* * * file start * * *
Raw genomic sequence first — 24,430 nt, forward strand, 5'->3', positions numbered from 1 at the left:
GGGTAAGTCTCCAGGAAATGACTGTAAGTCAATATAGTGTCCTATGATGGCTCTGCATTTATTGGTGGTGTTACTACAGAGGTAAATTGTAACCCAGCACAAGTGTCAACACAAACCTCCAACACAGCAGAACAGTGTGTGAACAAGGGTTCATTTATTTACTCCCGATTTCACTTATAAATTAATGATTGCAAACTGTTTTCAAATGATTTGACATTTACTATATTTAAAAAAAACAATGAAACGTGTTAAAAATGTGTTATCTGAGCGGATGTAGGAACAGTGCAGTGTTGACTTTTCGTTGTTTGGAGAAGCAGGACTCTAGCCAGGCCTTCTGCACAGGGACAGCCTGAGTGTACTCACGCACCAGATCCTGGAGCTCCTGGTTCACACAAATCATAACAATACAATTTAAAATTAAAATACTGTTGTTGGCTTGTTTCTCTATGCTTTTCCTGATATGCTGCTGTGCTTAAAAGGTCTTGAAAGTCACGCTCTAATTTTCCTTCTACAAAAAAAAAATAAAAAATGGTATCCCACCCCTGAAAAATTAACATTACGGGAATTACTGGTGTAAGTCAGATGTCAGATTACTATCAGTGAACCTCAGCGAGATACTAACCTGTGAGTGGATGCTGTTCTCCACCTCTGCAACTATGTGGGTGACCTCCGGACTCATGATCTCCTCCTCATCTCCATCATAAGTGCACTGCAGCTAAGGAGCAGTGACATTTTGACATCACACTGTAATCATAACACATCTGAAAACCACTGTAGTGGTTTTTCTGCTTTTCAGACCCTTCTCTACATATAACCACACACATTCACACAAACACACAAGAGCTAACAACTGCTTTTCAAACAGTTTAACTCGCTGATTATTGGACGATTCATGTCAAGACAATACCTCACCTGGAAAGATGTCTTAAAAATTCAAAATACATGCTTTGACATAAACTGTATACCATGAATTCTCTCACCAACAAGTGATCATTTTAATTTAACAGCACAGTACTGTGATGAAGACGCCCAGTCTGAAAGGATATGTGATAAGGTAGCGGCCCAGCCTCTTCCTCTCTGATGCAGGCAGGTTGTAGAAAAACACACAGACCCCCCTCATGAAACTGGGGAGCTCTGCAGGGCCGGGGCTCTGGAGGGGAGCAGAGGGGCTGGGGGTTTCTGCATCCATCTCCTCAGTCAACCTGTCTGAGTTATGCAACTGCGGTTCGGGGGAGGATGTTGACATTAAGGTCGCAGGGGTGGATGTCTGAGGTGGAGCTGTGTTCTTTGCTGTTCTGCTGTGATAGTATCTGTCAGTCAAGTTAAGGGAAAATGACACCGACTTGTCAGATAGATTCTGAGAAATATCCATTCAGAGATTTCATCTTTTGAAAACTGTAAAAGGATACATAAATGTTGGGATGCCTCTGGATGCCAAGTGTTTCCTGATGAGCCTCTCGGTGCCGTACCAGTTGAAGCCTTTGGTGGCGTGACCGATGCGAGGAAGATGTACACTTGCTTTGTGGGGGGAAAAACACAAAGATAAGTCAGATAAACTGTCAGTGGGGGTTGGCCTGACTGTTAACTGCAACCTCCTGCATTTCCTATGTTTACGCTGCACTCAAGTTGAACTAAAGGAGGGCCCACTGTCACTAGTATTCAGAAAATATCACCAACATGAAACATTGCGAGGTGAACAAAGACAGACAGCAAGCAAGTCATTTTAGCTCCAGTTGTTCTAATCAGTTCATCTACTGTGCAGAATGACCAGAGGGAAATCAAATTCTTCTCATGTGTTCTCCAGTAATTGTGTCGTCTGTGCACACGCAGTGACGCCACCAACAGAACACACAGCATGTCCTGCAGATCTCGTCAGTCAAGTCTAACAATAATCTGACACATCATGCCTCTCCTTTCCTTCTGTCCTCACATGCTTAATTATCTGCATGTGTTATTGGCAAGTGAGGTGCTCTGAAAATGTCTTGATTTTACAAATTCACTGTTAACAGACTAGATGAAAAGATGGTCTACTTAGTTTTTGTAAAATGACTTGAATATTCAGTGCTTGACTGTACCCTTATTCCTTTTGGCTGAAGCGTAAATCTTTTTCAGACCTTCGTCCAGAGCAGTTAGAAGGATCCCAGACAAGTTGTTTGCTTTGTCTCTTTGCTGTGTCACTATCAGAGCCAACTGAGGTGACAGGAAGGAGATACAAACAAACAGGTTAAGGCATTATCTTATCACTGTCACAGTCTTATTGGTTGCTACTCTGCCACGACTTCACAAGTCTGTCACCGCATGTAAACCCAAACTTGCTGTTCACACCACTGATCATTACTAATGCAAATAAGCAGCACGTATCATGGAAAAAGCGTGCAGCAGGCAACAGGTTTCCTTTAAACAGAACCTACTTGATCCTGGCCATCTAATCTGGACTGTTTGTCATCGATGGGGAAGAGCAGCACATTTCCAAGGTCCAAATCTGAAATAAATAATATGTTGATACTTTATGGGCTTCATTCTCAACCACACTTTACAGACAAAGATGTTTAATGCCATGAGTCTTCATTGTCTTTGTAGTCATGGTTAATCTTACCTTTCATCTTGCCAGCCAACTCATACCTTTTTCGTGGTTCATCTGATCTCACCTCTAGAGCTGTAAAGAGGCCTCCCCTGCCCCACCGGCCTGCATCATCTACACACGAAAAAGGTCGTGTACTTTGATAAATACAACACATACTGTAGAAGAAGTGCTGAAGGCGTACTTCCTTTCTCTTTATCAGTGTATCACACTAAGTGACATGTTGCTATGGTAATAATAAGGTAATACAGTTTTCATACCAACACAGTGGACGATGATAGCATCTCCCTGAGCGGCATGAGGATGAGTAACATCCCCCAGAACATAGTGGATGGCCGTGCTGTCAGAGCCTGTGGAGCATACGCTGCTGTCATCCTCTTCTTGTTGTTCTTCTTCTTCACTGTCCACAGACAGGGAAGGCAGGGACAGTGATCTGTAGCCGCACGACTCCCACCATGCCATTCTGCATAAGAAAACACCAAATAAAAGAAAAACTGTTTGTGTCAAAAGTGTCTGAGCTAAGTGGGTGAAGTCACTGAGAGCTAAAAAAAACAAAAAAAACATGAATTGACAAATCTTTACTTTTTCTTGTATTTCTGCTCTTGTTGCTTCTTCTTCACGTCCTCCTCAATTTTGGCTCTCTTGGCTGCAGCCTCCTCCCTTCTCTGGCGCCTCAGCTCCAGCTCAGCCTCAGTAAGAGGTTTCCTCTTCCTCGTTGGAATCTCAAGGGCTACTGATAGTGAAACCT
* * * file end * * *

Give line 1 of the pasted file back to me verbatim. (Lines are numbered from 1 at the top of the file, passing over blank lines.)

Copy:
Raw genomic sequence first — 24,430 nt, forward strand, 5'->3', positions numbered from 1 at the left: